Geopolitics re-enter market stage
10 May 2019
Just as markets were trying to prove that they have regained some rational balance when they shrugged off central banks’ rejection of further monetary support, geopolitical tensions returned with vengeance. Perhaps it was naïve of the international investment community to assume (and price into their market valuation metrics) that the US and China would imminently reach a trade agreement, simply because it is widely accepted wisdom that trade wars have no winners.
It is still hard to gauge whether it was brinkmanship on the Chinese side, too much pressure from Trump or internal disagreements on both sides which led to the breakdown in the negotiations. In any case, the week began with some threatening Trump tweets and ended with a massive further hike of US trade tariffs on imports from China and no dates for further negotiations. However, just as the week before, markets reacted far more sanguinely than most strategists would have imagined to the prospect of serious negative consequences for the world’s two largest economies.
Admittedly, stock markets have lost between 2 and 3% over the course of the week, but that is certainly not pricing in the fact that the tariffs will be around for long enough to actually bite. What is more, they were happy to recover considerable earlier losses in Friday late trading in reaction to the slightest of hints by the US administration of trade optimism. This is remarkable, given it was not just the US-Sino trade war that increased the geopolitical risk barometer: Venezuela (an oil giant of days past) is descending ever faster into civil war, North Korea’s “rocket man” has resumed his test launches, and Iran’s economy and its moderate politicians are coming under ever increasing pressure from the Trump administration, who are threatening military intervention should they find Iran is undermining US interests and undermining their own allies with sanctions should they dare to continue buying Iranian oil.
This relative market calm cannot be attributed to another round of splendid corporate earnings results. The Q1 earnings announcements are in aggregate just about delivering a positive single digit growth rate and a no-better-than-neutral outlook by company managements. The uninitiated observer would be excused for taking this as a formidable decline and a disappointment after last year’s double-digit profit growth and very upbeat outlook statements.
What is most likely keeping markets from descending into panic is a disbelief, on the one hand, that the trade negotiations will come to naught within the three week grace period until new tariff rates kick in. On the other hand, there is now a growing belief that the rising geopolitical tensions will make it even less likely that central banks will dare to raise interest rates and allow corporate financing burdens to rise any time soon.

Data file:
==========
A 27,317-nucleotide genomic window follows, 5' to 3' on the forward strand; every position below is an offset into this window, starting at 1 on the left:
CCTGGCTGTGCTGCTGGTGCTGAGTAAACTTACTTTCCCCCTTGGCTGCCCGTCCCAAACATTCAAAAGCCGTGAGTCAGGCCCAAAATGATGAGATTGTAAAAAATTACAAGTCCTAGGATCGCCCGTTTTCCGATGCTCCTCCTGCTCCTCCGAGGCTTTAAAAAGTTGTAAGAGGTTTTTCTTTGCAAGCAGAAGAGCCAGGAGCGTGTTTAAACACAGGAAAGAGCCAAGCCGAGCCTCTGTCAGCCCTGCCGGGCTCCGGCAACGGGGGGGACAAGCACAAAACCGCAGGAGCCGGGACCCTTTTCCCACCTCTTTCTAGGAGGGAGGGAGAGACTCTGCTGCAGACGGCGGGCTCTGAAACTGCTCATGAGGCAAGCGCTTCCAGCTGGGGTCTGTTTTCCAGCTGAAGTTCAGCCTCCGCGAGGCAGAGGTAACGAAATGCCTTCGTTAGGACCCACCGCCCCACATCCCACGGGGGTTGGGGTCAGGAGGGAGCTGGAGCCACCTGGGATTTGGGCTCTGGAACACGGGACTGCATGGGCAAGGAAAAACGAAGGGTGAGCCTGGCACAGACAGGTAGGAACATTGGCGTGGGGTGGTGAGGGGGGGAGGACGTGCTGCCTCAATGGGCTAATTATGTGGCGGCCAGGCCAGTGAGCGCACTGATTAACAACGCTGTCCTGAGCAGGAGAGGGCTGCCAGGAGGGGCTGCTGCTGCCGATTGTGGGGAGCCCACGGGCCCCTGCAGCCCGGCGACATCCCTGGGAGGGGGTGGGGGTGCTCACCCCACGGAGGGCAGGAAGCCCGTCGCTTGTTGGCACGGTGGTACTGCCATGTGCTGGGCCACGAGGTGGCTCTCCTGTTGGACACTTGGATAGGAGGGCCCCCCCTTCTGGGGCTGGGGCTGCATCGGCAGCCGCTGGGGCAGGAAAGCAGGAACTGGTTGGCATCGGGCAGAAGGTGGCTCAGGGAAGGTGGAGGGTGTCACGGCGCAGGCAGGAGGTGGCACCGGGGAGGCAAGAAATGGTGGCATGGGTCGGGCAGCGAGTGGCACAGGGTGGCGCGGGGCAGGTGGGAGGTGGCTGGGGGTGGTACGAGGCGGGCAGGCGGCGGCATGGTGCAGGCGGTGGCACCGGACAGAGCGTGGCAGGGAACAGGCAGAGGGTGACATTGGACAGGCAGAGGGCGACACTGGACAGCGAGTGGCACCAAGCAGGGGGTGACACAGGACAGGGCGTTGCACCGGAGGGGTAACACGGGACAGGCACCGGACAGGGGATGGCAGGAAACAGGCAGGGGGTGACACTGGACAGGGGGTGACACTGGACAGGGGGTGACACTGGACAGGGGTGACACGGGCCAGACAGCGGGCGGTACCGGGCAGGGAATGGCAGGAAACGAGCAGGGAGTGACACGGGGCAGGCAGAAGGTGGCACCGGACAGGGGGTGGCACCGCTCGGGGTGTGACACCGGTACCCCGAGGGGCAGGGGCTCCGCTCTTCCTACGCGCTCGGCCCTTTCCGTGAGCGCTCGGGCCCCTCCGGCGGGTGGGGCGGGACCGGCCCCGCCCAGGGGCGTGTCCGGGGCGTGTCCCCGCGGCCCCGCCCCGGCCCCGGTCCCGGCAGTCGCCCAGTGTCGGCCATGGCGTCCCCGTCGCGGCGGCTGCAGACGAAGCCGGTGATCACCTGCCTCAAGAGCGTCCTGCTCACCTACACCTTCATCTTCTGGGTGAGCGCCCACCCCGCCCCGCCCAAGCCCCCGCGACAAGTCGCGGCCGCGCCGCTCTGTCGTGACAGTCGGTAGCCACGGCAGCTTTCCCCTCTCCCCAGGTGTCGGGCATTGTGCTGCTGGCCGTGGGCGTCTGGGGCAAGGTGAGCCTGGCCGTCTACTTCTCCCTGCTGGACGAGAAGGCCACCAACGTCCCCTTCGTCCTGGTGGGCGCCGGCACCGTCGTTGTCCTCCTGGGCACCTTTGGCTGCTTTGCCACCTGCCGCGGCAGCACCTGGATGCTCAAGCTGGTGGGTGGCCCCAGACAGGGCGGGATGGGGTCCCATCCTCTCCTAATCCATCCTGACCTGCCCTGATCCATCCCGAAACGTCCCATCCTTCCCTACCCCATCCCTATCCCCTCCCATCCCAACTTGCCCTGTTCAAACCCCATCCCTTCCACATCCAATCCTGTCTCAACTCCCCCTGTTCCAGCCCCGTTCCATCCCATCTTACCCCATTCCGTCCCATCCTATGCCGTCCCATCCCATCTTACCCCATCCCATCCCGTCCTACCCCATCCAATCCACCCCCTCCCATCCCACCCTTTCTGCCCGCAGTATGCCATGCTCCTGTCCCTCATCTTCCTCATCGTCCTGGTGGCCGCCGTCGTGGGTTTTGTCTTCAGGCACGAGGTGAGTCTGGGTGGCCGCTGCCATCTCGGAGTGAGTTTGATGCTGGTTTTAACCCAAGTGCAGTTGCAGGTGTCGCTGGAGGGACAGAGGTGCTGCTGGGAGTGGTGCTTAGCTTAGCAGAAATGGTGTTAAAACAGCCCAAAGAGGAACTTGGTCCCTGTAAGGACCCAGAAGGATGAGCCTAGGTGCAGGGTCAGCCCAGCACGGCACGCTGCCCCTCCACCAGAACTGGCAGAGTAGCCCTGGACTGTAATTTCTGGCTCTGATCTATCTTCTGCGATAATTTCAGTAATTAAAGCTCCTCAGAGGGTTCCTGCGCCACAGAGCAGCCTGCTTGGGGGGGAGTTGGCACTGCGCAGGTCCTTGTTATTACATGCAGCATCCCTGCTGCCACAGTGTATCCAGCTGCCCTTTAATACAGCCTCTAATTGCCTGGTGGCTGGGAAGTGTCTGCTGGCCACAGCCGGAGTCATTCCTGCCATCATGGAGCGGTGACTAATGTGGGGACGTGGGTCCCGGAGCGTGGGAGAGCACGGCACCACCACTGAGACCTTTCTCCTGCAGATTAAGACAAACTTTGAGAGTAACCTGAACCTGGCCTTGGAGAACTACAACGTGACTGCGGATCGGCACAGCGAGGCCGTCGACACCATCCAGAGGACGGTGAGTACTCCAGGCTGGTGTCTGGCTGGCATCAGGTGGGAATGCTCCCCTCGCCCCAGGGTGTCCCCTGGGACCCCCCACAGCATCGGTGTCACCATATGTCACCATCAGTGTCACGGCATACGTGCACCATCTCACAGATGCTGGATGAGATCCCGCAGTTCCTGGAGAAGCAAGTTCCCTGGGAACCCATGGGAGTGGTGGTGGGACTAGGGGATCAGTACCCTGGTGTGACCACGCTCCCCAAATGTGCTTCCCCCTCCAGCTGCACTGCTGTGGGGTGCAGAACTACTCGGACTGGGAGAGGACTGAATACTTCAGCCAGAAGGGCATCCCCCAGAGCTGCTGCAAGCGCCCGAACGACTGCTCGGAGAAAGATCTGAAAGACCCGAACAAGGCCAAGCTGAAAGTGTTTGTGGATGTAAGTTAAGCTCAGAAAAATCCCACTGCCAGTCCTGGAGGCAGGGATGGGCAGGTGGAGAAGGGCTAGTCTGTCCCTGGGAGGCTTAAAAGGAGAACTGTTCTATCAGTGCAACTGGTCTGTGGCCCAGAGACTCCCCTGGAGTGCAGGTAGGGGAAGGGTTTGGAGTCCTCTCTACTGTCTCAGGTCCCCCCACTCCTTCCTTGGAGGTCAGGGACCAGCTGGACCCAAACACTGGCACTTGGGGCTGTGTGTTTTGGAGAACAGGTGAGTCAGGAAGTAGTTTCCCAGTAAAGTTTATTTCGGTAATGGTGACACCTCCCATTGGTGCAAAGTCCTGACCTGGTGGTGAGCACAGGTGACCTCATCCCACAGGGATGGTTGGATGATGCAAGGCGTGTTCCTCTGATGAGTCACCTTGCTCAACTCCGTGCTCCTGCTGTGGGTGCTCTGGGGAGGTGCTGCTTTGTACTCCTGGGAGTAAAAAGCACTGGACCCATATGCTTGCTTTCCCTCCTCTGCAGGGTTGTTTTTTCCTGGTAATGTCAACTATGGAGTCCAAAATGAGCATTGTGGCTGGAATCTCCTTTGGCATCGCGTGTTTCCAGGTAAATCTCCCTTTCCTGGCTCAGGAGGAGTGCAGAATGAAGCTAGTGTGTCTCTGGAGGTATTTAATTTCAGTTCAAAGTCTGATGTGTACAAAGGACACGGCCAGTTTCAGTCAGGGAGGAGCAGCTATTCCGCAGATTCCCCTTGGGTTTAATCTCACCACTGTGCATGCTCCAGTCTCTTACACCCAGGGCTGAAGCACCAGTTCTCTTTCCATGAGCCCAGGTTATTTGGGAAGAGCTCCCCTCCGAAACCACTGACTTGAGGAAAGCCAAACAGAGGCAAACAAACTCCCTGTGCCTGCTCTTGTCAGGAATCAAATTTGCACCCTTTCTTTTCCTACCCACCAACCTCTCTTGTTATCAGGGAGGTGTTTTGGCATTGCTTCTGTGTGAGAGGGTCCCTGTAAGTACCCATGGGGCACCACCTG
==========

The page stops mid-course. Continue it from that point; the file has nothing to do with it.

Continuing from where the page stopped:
In the absence of renewed earnings growth, market prospects are once again uncomfortably dependent on global monetary policy. As we experienced so painfully last year, this is not a stable foundation for sustainable increases in market valuations and can drive markets down as quickly as up.
For the coming weeks, this opens up the prospect of another rally, at least recovering last week’s losses. But this very much depends on the future course of not just the US-China trade negotiations but also Middle Eastern tensions, not to forget North Korea and Venezuela. Over the medium term, we will have to watch closely whether the tariff and oil price-induced inflation will indeed prove transitory or will force central banks once again to fear (and counter) inflationary pressures like last year.
The UK’s continued total preoccupation with Brexit is far less likely to play part without looming deadlines However the same cannot be said about the Europewide elections to the European Parliament. The anticipated gains by more populist and extremist political forces on either side of the political divide – almost everywhere in Europe- will probably either lead to more unconstructive political instability or will force a more constructive adjustment of political positions, encouraging more cohesion between the recently not so unified peoples of Europe.
We will refrain this week from any suggestions of imminent market or currency movements. But we would like to point out that currency markets did come to their senses as quickly as we had suggested. The €-Euro has regained ground against $-Sterling, as it has become more widely accepted that the UK’s uncompromising Leave and Remain camps have established a majority over moderate political forces in the UK which will make it most unlikely that any Brexit compromise can be passed by Parliament. This makes another referendum almost inevitable and thereby the necessity of a further Brexit extension beyond October most likely. Uncertainty is therefore bound to continue, while the only absolute certainty has become that UK society will remain deeply divided for many years to come. And that is true whatever the outcome of the next plebiscite might be.